Meantime the Grand Monarchs of Europe had become alarmed, and were preparing to invade France. This put Paris in a rage, and the mob ruled the city. Patriots arrived from Marseilles, singing the famous song that became the new National Anthem (the Marseillaise). With enemies within and without, the state of France was desperate.
But the fiery zeal of patriotic soldiers defeated the invaders at Valmy (September 20, 1792). The French were intoxicated by their success, and offered help to any nation desiring to revolt against its rulers -- "The Revolution is the war of liberty against its enemies." The day after Valmy, France was declared a Republic (September 21, 1792). The king was "tried" for "conspiring against the Republic," and was guillotined (January 1793). War was declared on Holland and on Britain.
At first Britain had sympathies with the Revolution -- "Bliss was it in that dawn to be alive," Wordsworth wrote. But most Englishmen were now shocked by its excesses, and moved by Burke's passionate appeal in his Reflections on the Revolution in France (1790).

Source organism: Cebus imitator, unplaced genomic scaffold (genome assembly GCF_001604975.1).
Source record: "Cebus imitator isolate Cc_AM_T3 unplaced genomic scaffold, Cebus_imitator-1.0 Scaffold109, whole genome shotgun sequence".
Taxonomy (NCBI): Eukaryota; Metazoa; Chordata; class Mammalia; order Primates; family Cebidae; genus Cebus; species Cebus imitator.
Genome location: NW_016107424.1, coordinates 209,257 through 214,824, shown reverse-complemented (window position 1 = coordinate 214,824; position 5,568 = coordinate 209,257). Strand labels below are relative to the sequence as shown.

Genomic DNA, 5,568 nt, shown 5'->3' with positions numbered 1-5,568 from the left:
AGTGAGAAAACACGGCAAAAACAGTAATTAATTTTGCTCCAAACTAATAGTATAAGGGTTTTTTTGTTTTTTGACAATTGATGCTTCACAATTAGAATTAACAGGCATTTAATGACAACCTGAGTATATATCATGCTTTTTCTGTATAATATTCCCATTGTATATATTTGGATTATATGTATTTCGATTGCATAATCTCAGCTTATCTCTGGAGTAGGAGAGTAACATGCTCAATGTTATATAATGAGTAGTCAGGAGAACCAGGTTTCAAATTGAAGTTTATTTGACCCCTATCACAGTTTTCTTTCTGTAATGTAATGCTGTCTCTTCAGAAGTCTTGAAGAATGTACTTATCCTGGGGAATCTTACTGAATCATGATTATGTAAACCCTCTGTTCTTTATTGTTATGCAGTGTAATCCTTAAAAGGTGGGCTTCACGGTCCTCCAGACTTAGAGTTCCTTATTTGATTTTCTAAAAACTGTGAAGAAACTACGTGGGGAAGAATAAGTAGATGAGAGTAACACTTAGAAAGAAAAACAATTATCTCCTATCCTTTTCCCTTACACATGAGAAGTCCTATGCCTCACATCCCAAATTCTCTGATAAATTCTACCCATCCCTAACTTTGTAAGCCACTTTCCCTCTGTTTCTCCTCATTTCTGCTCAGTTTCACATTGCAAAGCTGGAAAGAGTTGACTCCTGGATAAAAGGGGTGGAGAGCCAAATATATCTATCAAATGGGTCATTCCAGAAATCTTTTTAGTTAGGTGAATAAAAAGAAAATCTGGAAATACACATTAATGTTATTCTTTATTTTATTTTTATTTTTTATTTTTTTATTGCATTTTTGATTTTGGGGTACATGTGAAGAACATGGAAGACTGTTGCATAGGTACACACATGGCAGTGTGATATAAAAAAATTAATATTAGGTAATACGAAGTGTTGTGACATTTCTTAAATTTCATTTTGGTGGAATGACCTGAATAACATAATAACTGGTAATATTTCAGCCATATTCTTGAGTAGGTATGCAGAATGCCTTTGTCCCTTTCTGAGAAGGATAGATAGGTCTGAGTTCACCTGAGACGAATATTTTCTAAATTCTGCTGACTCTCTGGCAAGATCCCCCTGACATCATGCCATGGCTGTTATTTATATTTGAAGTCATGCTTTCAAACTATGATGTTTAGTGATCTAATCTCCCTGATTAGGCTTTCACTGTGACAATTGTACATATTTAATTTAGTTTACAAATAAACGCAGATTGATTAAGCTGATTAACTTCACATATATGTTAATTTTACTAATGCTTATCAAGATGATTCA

Power now passed to the extremists -- to Robespierre, who wanted an "official Supreme Being and a regulated Terror"; to Marat, the "Apostle of Murder"; and others. A Reign of Terror followed (September 2, 1793, to July 1794); a house-to-house search was made for those who opposed or spoke against the rulers, who were hurried off in tumbrils to the guillotine. And Danton, who had directed the Terror, grew more moderate, and died in a vain attempt "to leave something to the guillotine of opinion." "We date the loss of morality from the 2nd September," said others; "it is to that terrible day and its results that we attribute the misfortunes of France."